Jim Evans, the president of Media General of Richmond, lunched with the Washington Society of Investment Analysts last week and gave the analysts a mixture of good news and bad news.

The bad news was that profits dipped 17.4 percent in 1985. The good news was that Media General believes profits will resume their upward track in 1986 and 1987.

Media General is a $578.5 million company with a finger in almost every communications pie. It publishes daily and weekly newspapers across the country, including the Richmond Times-Dispatch and the Richmond News Leader, the Tampa Tribune and the Winston-Salem Journal.

Media General operates television stations in Tampa and Jacksonville, Fla., and in Charleston, S.C., and is building the Fairfax County cable television system. It also is the third-largest U.S. producer of newsprint and has a variety of other businesses.

Once heavily dependent on its newsprint operations, Media General several years ago changed its strategy and expanded its newspaper and broadcast operations through acquisitions.

From 1978 to 1984, Media General's revenue, profits and earnings per share moved steadily upward. But in 1985, although revenue rose 5.6 percent, profits and earnings dropped more than 17 percent. The company cited three reasons:

The cost of construction of the Fairfax cable system.

Soft prices in the newsprint industry because of foreign imports.

The cost of reorganizing and rebuilding the Broadcast Services division, which acquires broadcast time for resale to advertisers and their agencies. Formerly the William B. Tanner Co., it was acquired by Media General in 1982. Tanner later pleaded guilty to federal tax-evasion and mail-fraud charges in a kickback scheme. Media General has filed $275 million in damage suits against Tanner, auditors Touche Ross & Co. and others.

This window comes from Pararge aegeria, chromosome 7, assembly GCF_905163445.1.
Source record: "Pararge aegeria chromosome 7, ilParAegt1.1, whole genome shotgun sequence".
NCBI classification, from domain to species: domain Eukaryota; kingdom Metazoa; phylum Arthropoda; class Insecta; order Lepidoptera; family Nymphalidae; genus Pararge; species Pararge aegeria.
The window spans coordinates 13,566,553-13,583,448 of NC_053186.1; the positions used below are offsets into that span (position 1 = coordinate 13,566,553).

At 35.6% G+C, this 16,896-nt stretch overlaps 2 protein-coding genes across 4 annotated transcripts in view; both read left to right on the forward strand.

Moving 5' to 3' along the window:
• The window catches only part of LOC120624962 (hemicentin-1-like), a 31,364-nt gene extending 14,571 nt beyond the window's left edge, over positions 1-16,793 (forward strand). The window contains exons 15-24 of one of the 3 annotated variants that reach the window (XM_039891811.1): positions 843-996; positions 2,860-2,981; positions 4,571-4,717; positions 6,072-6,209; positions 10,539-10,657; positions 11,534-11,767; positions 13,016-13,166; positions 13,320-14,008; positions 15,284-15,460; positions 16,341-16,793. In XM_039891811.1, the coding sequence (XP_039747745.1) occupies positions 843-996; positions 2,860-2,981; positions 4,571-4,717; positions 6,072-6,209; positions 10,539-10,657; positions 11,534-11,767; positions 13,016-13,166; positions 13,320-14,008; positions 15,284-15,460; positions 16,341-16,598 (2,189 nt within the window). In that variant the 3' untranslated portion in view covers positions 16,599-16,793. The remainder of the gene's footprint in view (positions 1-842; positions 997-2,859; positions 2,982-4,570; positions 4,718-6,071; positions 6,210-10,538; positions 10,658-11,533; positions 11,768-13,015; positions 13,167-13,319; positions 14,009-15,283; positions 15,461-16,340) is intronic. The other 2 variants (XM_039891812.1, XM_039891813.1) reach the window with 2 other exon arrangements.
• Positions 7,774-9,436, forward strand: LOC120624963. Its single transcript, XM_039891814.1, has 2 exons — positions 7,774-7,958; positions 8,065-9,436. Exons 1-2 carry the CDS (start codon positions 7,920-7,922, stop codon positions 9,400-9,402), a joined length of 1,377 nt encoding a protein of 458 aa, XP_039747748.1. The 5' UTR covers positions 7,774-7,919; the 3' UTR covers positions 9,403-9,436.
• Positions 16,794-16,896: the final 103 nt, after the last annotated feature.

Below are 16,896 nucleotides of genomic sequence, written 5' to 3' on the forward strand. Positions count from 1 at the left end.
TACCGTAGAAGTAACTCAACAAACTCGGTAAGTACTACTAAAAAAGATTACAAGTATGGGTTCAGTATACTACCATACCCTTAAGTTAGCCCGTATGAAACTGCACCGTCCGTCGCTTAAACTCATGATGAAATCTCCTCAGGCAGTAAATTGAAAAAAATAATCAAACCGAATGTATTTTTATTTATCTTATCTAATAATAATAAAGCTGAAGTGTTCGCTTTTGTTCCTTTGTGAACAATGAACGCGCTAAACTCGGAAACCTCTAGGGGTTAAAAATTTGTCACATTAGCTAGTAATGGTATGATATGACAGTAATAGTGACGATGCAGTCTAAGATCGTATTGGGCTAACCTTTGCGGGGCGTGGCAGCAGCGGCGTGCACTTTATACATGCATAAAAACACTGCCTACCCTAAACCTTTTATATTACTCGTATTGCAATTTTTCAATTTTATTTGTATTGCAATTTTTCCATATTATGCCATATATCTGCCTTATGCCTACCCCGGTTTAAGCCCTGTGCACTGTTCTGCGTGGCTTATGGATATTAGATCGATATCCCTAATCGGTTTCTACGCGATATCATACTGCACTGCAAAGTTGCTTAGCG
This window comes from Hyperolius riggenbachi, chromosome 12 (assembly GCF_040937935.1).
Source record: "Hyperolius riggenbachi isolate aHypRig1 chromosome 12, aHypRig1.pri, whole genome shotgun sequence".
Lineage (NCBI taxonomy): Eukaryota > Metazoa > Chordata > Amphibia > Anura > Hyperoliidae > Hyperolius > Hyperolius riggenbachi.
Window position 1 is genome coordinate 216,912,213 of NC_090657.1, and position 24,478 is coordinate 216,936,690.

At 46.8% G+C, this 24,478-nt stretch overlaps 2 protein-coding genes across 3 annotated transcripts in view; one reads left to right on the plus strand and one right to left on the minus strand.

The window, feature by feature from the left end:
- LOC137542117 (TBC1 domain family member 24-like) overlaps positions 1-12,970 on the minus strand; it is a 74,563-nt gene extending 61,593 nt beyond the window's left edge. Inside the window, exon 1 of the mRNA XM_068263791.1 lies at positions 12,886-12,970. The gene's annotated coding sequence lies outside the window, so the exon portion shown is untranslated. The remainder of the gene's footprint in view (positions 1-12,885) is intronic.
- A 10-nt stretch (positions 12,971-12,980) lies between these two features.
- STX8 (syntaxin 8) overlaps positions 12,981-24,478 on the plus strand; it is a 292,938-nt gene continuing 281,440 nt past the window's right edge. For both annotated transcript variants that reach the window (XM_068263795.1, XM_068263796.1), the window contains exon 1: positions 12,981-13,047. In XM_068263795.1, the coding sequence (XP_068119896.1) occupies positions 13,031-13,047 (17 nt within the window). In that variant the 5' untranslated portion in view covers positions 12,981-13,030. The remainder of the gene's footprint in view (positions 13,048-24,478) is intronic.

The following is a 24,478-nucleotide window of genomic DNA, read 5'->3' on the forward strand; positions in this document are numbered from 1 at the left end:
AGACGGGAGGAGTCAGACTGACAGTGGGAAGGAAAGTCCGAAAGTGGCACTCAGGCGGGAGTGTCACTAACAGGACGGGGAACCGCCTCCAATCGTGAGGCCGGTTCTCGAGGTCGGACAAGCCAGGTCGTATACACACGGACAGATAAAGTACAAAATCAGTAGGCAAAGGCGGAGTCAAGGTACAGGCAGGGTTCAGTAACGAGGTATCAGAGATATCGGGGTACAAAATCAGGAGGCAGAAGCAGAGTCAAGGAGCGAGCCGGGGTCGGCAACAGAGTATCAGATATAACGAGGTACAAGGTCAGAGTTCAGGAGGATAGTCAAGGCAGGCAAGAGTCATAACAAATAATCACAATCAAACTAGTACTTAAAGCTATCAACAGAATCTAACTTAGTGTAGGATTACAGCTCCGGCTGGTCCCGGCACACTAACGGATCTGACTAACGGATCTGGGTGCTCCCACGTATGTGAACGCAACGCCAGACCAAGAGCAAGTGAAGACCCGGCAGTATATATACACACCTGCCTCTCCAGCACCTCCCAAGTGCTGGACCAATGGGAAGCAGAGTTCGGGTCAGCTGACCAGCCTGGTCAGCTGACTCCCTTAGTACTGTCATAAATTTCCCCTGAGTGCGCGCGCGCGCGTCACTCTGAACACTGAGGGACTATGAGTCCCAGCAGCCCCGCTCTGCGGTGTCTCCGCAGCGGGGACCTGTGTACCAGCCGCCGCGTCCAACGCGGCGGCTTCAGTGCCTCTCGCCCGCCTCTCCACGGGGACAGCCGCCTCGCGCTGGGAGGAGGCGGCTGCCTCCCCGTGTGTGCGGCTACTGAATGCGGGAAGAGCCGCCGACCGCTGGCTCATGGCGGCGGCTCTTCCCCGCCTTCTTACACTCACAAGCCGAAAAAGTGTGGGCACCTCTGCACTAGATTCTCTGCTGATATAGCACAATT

The company, meanwhile, bought new presses, built new television transmission towers and acquired a 40 percent interest in Garden State Newspapers, a company set up to acquire medium-size daily newspapers.

All in all, the company said, 1985 was a transition year, and Media General "will again be positioned for improved earnings with emphasis on long-term growth objectives."

A key factor in Media General's future financial health will be the completion of the Fairfax cable system, which is expected to generate $20 million a year by the end of 1987. The cost of building the system -- originally estimated to be $125 million -- will be closer to $200 million.

The system has 107,000 subscribers, who each pay an average of $26 a month, and the company expects to add 23,000 subscribers by the end of 1986. The firm's cables are expected to run past 223,000 Fairfax homes.